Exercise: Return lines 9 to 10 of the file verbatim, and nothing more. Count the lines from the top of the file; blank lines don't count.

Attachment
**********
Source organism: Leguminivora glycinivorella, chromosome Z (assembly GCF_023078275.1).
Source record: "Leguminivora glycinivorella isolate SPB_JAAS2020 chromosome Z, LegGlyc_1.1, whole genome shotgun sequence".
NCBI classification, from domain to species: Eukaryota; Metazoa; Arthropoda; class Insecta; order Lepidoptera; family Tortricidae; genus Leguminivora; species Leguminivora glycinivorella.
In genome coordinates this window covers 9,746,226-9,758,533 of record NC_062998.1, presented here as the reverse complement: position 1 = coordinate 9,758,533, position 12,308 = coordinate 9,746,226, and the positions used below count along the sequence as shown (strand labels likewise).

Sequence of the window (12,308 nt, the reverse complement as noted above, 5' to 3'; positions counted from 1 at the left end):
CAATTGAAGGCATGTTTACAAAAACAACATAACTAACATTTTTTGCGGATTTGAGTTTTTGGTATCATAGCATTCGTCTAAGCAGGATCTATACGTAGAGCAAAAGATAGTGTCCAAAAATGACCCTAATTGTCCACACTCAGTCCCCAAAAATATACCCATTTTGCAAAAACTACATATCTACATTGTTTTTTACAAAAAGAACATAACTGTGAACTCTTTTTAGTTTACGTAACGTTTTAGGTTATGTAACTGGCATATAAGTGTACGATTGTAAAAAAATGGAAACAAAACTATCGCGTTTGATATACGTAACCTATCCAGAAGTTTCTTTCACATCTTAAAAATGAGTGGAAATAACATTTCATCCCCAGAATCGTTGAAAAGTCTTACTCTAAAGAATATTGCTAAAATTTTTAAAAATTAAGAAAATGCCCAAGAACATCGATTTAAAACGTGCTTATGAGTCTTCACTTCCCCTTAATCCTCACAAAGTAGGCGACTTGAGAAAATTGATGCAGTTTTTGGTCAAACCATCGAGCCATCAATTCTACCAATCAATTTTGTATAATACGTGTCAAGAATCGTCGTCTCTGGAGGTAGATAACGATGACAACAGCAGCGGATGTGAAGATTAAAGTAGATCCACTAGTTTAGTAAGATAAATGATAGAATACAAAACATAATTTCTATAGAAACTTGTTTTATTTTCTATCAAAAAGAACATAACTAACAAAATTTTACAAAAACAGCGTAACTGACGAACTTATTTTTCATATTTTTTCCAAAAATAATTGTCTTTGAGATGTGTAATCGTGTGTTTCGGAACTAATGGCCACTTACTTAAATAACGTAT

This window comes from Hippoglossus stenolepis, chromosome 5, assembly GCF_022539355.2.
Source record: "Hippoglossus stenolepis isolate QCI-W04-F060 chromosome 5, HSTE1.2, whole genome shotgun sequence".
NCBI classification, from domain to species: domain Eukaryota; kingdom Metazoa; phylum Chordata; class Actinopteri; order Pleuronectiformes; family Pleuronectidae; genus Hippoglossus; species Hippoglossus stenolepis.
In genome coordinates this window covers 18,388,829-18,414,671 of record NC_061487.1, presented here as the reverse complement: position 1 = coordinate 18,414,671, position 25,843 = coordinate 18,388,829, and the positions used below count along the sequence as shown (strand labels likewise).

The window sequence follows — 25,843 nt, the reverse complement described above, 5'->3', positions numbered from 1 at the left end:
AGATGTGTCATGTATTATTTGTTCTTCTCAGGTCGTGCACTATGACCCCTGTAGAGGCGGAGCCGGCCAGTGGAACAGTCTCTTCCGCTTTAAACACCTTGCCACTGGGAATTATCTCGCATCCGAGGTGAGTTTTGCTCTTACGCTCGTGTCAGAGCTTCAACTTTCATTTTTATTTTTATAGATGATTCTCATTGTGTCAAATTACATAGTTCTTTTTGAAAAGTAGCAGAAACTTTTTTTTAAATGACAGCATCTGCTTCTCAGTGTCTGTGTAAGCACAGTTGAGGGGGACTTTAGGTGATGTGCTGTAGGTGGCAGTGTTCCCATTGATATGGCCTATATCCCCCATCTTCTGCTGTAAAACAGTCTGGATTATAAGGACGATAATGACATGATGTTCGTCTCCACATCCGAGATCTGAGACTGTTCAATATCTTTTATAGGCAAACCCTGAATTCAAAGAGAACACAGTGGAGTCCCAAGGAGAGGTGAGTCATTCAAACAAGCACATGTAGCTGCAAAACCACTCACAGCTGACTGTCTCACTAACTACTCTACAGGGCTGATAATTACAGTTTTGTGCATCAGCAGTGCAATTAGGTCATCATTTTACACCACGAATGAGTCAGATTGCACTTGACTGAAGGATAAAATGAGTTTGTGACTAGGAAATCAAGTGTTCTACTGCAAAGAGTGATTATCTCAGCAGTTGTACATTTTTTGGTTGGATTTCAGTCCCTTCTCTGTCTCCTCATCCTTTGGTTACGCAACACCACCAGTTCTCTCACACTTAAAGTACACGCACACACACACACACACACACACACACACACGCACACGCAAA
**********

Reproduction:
NCBI classification, from domain to species: domain Eukaryota; kingdom Metazoa; phylum Chordata; class Actinopteri; order Pleuronectiformes; family Pleuronectidae; genus Hippoglossus; species Hippoglossus stenolepis.
In genome coordinates this window covers 18,388,829-18,414,671 of record NC_061487.1, presented here as the reverse complement: position 1 = coordinate 18,414,671, position 25,843 = coordinate 18,388,829, and the positions used below count along the sequence as shown (strand labels likewise).